If you struggle to sleep on your back but would like to give it the old college try, you may want to look into specialized pillows like one of the many cradling designs that keep you facing up while supporting your neck. We like the memory foam YourFacePillow, for which you can buy a specially shaped satin pillowcase.
Speaking of satin pillowcases, there's no harm in investing in one for your current pillow if you're committed to side sleeping. "I'm not convinced that [satin] pillowcases work for actual wrinkle improvement, but I do think having a gentle pillowcase and sheets can be beneficial, including less abrasion while you sleep and, in some cases, less chance for bacteria and dust to accumulate," Dr. Bhanusali says.
"I do recommend investing in a silk or satin pillowcase to minimize skin chafing and tugging," Dr. Robinson says. "These materials are also helpful for minimizing hair breakage." She likes Slip's pillowcases.
What else can be done to help prevent sleep-induced lines and wrinkles?
Luckily, you can tweak your skin-care routine to help battle the impact of skin friction and folding while sleeping and treat the wrinkles that may result.
"Apply your retinol, and don't forget to spread it down on your neck and chest. This will help keep the skin cells rejuvenated, soften fine lines and encourage collagen production," advises Dr. Robinson for nighttime. Dr. Maiman recommends applying a thick cream after your chosen serum because it will "will sink into the spongy top layer of skin and fight the compression impact of folded skin."
If you want to go the extra mile while sleeping, Dr. Robinson suggests using a silicone pad on areas of concern. "They make these shaped for your neck, chest, and even face," she says. "They work by keeping skin hydrated and prevent skin from folding and creasing when you move throughout the night." She's a fan of the treatment pads by Sio Beauty.
Come morning, Dr. Robinson is a proponent of drinking a big glass of water to help depuff and rehydrate. "You can replenish fine lines and lost volume with a hyaluronic acid serum" — her current favorite is the Alastin HA Immerse Serum — "and gently pat a brightening eye cream around your orbital bone. Seek out a product with caffeine to reduce puffiness." We gave BeautyStat Universal C Eye Perfector an Allure Best of Beauty Award for exactly those abilities.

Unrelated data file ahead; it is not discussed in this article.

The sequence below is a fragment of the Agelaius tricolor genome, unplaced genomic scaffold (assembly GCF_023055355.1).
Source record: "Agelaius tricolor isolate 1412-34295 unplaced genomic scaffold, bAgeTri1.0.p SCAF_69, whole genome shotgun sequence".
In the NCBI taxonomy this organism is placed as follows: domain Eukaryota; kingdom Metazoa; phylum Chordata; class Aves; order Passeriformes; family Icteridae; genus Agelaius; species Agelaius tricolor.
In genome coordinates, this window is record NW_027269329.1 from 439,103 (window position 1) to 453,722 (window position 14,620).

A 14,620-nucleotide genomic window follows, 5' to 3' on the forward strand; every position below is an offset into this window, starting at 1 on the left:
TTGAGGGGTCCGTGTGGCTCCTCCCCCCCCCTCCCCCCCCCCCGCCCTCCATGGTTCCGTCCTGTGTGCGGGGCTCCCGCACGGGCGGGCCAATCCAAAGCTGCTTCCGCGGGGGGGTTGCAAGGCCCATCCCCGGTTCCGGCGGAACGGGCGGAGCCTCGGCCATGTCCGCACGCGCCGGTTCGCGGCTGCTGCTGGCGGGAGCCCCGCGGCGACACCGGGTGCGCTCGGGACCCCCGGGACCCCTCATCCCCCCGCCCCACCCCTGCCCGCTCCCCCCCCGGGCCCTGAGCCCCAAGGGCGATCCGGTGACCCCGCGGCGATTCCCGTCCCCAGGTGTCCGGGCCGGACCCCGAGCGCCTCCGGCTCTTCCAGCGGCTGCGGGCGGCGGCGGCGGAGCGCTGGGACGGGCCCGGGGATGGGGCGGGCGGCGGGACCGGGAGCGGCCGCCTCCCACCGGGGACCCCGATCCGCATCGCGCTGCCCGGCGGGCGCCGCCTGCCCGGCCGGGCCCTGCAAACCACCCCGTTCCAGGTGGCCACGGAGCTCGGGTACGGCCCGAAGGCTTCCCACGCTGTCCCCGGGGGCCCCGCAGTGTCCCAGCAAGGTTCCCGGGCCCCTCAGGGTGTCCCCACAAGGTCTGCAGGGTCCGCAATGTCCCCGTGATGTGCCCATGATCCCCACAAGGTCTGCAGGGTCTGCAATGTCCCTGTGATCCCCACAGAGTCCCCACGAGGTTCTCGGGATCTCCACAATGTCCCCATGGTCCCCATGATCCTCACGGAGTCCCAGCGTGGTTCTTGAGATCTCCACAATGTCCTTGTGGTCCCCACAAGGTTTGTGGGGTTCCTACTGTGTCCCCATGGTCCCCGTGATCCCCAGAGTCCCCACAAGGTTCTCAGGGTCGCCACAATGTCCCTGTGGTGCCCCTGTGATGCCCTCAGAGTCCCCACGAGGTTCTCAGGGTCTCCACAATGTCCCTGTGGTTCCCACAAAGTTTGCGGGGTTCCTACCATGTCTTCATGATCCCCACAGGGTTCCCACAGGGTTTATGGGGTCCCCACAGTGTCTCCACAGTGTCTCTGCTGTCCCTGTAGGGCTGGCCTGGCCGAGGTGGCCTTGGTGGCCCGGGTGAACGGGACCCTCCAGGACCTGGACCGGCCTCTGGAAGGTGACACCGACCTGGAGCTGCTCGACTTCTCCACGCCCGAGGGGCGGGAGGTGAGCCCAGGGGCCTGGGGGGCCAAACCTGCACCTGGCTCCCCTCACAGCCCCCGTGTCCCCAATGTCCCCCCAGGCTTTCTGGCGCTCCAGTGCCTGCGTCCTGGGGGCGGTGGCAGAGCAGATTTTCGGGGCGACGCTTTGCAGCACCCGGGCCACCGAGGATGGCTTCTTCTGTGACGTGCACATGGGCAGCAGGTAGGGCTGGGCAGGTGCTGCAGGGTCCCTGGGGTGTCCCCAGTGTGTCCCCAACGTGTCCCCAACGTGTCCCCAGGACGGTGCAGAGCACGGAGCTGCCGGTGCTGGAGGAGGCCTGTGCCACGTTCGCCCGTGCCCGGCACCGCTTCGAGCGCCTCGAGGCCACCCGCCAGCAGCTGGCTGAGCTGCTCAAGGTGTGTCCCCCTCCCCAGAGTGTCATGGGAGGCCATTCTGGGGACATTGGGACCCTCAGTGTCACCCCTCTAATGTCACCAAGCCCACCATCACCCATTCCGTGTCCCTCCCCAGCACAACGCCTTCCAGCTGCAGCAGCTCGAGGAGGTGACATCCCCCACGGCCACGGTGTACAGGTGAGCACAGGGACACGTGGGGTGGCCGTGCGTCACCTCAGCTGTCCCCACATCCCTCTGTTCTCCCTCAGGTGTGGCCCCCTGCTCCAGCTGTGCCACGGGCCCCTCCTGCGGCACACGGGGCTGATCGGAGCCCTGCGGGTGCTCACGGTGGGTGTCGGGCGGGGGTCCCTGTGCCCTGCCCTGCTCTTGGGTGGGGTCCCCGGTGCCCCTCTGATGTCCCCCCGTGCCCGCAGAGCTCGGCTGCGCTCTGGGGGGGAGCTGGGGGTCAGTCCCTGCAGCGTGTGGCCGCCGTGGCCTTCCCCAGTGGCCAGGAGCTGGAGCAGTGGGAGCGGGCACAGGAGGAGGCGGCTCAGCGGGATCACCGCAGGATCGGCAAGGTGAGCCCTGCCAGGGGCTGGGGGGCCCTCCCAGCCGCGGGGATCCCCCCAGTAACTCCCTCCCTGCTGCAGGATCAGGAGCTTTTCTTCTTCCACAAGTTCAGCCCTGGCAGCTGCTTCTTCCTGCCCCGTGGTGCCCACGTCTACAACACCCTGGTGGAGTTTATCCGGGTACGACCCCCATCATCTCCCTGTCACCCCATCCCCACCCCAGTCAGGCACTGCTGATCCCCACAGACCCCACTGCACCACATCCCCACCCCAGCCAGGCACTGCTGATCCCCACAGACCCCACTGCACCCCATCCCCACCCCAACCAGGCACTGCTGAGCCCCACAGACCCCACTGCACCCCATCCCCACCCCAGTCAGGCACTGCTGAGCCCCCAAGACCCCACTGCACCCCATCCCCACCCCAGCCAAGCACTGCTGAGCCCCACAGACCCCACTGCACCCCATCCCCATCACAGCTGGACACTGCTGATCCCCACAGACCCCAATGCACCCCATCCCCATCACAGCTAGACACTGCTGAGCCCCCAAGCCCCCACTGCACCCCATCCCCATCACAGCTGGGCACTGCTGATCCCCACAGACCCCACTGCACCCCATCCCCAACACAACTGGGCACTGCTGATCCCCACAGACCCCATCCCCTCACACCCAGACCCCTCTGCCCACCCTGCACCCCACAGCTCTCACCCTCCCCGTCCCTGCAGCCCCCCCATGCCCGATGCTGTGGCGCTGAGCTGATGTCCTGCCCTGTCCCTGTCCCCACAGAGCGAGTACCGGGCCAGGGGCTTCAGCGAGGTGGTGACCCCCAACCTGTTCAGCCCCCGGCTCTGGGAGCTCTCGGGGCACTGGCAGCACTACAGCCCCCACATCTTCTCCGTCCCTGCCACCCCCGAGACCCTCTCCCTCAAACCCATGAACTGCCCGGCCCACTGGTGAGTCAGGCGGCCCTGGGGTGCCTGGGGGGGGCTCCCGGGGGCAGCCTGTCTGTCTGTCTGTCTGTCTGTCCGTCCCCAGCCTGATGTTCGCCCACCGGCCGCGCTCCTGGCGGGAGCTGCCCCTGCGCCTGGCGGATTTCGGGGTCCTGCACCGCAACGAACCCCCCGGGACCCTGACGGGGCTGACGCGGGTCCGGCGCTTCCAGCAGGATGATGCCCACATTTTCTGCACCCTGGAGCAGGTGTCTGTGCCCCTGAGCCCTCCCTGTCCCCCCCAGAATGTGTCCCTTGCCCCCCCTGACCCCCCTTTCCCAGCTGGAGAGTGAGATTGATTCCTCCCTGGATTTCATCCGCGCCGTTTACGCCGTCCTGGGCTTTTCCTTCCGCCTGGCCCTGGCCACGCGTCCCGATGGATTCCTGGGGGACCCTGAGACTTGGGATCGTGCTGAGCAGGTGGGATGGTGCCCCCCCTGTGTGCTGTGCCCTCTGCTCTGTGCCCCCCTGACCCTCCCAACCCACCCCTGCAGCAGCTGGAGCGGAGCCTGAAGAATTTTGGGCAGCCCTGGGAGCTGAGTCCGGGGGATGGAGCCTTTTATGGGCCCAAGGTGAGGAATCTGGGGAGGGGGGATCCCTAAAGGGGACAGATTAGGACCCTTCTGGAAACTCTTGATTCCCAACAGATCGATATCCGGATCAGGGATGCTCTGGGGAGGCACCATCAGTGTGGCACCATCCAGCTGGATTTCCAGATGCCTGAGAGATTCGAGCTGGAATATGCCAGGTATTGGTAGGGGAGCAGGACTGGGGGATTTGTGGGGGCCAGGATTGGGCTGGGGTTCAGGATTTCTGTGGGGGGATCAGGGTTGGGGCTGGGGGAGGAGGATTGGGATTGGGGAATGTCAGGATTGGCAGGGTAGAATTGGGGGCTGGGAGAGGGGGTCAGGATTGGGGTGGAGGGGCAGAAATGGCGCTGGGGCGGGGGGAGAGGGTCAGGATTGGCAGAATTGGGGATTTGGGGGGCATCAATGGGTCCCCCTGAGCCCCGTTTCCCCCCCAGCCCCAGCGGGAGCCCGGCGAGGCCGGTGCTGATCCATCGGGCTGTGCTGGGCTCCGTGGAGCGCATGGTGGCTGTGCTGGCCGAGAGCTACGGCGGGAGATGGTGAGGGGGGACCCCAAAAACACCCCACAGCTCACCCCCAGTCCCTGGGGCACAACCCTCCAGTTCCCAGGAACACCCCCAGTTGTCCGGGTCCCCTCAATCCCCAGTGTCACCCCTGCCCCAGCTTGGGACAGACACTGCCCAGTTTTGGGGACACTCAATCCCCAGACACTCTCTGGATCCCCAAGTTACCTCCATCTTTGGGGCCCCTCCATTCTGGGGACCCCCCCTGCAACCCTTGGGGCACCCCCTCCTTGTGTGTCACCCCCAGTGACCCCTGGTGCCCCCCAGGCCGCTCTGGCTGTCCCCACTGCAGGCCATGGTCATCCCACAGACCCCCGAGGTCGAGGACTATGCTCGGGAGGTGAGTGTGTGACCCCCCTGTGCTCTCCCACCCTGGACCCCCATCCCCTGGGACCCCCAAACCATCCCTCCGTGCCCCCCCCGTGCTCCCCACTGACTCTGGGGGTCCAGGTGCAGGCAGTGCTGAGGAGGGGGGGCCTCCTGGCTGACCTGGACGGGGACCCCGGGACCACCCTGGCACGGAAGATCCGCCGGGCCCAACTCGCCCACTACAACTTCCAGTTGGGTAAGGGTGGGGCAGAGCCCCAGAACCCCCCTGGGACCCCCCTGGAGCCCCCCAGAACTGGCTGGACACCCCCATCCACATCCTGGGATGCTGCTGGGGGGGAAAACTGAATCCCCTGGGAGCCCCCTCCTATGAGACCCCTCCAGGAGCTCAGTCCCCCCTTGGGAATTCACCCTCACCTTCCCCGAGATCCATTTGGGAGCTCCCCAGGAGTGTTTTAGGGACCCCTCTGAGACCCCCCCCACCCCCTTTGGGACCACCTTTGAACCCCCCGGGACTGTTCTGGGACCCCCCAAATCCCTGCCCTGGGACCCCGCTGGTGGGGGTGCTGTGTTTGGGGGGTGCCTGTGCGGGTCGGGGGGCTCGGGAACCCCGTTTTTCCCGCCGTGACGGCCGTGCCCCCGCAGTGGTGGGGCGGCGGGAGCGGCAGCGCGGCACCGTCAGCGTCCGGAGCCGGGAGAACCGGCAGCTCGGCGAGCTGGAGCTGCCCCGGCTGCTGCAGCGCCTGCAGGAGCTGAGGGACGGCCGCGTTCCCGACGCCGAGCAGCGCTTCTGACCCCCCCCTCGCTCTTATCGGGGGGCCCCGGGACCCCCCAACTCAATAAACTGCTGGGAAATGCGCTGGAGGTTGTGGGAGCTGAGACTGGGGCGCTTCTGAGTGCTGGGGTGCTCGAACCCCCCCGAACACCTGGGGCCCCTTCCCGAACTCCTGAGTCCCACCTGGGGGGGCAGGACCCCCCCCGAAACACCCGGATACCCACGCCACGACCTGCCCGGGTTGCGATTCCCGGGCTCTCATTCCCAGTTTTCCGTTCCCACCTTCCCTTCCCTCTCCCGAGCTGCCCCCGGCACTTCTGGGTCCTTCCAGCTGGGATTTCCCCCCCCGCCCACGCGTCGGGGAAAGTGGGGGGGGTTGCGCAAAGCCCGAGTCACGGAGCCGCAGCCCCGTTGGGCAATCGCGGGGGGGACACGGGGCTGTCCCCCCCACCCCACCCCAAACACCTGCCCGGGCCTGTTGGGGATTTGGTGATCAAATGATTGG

Dr. Maiman takes it to the next level by using a high-tech tool that can combat multiple concerns related to side sleeping's effect on skin. "In the morning, an LED-based at-home device can be a huge help in combating everything from fine lines and wrinkles to inflammatory reactions like acne and heat rash," she says, recommending 20 minutes a day with the MMSphere 2GO. "Add your best serums or masks, and never, ever, ever forget to finish off your treatment — and any morning routine — with sun protection."
In the grand scheme of things, while it may be annoying that the position we feel the most natural and comfortable sleeping in can be a culprit in causing lines and wrinkles, you most definitely don't want to lose sleep over it. "Sleep is one of the most important factors in your overall health, including how your skin ages," says Dr. Robinson. "So, if avoiding compromising positions is cutting into your Zzzs, prioritize the sleep over the position."
This article was originally published on Allure.